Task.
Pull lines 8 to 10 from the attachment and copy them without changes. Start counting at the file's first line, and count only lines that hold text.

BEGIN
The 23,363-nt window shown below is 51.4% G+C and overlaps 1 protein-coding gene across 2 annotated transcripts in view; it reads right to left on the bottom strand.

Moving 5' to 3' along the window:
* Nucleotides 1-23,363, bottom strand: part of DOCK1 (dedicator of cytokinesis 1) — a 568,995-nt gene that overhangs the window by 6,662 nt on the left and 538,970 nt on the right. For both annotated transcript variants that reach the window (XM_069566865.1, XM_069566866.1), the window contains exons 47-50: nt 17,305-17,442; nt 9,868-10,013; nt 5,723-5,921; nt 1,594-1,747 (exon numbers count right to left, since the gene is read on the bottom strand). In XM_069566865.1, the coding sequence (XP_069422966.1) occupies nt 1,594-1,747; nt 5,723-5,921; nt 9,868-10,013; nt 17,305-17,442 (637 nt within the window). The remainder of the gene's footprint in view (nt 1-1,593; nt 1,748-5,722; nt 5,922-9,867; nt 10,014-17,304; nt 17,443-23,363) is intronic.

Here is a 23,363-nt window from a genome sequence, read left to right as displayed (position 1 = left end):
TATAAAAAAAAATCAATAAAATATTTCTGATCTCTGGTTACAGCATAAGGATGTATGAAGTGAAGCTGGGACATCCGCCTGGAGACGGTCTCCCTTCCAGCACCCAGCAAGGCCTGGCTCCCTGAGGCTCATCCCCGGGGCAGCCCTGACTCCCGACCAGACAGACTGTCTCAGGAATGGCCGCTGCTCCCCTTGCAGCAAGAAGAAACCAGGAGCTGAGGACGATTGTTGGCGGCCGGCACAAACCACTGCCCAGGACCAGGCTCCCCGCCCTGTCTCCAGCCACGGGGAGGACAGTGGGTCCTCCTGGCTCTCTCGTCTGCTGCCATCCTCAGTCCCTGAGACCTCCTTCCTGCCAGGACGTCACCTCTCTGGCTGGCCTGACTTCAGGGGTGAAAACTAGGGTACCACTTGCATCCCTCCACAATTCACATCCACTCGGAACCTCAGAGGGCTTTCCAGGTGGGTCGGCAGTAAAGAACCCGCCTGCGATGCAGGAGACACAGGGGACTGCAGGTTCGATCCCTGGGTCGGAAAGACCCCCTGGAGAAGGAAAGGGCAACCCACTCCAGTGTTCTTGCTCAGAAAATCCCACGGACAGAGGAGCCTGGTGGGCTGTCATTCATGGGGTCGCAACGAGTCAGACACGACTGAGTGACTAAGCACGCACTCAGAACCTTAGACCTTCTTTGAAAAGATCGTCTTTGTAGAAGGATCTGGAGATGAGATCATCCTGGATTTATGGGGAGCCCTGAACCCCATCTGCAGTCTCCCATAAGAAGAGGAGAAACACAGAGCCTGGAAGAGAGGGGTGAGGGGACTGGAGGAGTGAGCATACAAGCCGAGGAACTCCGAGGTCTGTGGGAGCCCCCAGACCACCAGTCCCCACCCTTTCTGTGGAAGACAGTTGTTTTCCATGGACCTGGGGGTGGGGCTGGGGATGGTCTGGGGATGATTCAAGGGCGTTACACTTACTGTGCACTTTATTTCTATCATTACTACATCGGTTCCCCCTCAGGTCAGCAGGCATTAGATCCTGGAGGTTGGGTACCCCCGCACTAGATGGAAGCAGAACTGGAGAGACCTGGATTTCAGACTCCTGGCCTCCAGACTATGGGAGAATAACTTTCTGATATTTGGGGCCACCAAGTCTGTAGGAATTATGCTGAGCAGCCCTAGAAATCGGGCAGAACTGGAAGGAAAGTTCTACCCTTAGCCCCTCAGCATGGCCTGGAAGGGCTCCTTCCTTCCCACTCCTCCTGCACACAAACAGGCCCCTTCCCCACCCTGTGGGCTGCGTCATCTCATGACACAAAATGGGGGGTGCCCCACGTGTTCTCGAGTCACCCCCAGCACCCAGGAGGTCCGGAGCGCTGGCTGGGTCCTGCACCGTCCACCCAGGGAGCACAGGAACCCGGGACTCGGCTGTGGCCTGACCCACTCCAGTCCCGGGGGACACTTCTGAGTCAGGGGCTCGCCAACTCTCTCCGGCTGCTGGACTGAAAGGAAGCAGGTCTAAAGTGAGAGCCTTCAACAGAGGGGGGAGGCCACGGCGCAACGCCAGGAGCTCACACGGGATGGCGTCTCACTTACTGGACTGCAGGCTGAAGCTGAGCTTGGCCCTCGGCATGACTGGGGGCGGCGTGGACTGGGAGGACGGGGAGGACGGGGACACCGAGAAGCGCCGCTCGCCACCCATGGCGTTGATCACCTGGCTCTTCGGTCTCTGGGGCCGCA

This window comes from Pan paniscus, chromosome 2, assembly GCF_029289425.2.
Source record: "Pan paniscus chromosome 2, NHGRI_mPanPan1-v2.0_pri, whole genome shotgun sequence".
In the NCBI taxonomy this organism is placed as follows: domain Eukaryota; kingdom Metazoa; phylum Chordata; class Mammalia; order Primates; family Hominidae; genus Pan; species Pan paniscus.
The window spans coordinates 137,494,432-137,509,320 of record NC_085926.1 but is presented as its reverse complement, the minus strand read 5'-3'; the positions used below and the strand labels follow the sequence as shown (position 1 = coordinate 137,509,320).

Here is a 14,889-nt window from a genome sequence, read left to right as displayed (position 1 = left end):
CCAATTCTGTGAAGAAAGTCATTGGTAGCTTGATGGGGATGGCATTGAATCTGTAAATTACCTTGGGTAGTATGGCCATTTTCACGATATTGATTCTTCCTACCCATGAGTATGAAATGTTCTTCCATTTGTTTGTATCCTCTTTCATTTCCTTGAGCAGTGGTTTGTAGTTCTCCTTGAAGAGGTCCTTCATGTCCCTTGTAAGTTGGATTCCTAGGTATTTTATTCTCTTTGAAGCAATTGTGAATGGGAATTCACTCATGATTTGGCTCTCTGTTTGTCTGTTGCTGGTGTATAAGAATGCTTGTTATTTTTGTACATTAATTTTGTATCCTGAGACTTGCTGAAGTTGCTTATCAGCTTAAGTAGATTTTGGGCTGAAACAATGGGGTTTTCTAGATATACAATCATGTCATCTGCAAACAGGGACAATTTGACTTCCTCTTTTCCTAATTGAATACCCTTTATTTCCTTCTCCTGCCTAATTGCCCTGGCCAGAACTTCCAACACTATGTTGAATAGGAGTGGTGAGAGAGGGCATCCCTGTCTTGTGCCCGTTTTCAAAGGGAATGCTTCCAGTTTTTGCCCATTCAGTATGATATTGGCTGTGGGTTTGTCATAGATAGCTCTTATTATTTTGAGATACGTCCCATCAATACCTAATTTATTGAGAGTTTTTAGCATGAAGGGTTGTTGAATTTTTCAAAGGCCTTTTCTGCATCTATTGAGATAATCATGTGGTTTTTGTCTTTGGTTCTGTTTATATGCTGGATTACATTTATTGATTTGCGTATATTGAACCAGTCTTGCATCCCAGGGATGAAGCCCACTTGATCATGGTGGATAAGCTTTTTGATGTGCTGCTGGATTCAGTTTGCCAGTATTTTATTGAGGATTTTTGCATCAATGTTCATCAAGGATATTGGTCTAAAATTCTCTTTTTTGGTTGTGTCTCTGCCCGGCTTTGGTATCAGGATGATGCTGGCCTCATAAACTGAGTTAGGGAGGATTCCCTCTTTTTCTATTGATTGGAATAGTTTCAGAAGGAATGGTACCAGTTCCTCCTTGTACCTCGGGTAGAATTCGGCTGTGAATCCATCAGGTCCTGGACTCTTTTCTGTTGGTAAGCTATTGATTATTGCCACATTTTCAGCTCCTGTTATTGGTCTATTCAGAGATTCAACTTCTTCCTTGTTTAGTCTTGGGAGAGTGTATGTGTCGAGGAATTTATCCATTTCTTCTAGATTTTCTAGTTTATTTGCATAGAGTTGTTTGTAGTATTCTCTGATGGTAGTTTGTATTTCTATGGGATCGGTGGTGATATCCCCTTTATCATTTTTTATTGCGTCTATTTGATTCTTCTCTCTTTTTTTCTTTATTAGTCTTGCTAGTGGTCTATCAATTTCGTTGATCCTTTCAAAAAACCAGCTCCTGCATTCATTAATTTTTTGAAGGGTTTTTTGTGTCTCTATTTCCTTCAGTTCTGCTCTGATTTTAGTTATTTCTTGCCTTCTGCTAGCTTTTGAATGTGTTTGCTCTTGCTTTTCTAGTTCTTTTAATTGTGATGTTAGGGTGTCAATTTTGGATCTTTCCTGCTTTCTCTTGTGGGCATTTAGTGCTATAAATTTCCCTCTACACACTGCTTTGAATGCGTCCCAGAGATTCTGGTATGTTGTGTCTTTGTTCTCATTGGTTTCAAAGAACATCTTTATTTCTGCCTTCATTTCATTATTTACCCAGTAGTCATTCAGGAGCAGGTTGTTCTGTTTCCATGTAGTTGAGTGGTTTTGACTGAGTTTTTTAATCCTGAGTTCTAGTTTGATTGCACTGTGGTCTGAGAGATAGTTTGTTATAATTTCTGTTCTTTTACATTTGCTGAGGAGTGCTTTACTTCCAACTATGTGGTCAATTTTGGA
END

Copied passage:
In the NCBI taxonomy this organism is placed as follows: domain Eukaryota; kingdom Metazoa; phylum Chordata; class Mammalia; order Primates; family Hominidae; genus Pan; species Pan paniscus.
The window spans coordinates 137,494,432-137,509,320 of record NC_085926.1 but is presented as its reverse complement, the minus strand read 5'-3'; the positions used below and the strand labels follow the sequence as shown (position 1 = coordinate 137,509,320).

Here is a 14,889-nt window from a genome sequence, read left to right as displayed (position 1 = left end):